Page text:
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The heart remembers

The sadness crept in early this morning and made its home inside me. I could not understand it.

Then I glanced at the calendar – oh, yeah. June 14th.

My dad died on this day seven years ago. And my sisters and I spent the next week preparing our ritual of good-bye.

I had seen him only three weeks earlier. His cancer had returned and he detested dialysis and all its side-effects. Still, we managed to have a nice week together – out on a boat, some favorite restaurants for lunch and short drives in the fresh Florida air.

I was remembering that week today, but mostly I was recalling all the years of his presence – always there when I needed him.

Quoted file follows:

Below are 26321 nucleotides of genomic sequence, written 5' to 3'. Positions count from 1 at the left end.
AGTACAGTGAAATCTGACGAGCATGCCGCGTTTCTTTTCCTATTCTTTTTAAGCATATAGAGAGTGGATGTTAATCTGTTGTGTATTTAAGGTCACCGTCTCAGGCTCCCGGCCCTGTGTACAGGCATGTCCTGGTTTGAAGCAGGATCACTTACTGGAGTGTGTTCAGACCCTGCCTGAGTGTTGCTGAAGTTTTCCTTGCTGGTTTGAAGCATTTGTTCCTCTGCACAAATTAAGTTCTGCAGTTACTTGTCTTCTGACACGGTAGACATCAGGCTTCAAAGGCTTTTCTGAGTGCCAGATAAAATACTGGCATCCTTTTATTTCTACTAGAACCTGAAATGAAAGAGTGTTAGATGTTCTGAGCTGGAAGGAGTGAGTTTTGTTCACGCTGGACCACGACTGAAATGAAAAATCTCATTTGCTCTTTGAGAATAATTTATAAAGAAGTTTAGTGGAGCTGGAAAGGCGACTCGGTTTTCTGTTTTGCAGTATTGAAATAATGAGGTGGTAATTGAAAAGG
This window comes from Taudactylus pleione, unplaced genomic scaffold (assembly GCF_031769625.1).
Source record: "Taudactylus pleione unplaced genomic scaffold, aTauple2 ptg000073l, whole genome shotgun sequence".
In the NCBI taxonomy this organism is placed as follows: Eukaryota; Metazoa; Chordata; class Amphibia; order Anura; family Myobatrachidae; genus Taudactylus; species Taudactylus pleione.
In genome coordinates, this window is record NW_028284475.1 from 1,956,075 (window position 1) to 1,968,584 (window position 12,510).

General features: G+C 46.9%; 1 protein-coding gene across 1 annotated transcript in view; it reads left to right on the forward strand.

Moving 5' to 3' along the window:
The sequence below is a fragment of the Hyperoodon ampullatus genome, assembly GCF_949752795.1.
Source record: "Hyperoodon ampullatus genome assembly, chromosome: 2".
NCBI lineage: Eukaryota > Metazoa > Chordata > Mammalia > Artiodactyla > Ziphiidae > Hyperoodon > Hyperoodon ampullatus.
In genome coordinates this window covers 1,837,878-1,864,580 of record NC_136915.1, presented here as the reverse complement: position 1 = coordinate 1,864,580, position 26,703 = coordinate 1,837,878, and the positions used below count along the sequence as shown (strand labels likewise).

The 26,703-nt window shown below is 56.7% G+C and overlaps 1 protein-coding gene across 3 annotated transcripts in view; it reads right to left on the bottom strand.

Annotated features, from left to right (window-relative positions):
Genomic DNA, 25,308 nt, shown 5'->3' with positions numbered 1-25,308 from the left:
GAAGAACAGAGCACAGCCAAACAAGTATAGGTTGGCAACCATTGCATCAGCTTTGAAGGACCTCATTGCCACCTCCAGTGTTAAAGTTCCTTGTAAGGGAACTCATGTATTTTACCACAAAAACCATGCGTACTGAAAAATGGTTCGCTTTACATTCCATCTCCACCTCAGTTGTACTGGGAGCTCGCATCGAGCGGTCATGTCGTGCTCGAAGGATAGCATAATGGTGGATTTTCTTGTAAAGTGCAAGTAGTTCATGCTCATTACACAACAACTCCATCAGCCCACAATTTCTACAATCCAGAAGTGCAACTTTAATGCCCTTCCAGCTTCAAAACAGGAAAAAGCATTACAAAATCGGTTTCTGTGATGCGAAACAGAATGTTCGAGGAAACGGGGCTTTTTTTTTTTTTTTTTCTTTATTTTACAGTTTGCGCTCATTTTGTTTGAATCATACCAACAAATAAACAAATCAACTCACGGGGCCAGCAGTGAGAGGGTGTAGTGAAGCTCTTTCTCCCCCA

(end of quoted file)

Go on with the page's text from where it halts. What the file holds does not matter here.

One story: when a high school love broke my heart – moments after I left for college - my dad sent me a card and said that the boy would be sorry one day – one day when I was off on new adventures, when someone better would love me. Years later, my attorney dad represented a client who was suing my erstwhile love.  When the two had a chance to talk, my dad said, “Well, you broke my daughter’s heart. So, I guess now you will have to pay a price.”  Of course, he didn’t actually take revenge via the legal action, but that he would enjoy the opportunity to plant the suggestion into a conversation, was lovely.

A good father is always a daughter’s cheerleader and advocate – in the practical details of life as well as affairs of the heart. And today my heart remembers my dad and his legacy of love, humor, wisdom.

(S-R archives photo)

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About this blog

Writer Catherine Johnston of Olympia, Wash., addresses issues facing aging baby boomers and seniors as well as issues of serious illness, death and dying, grief and loss.

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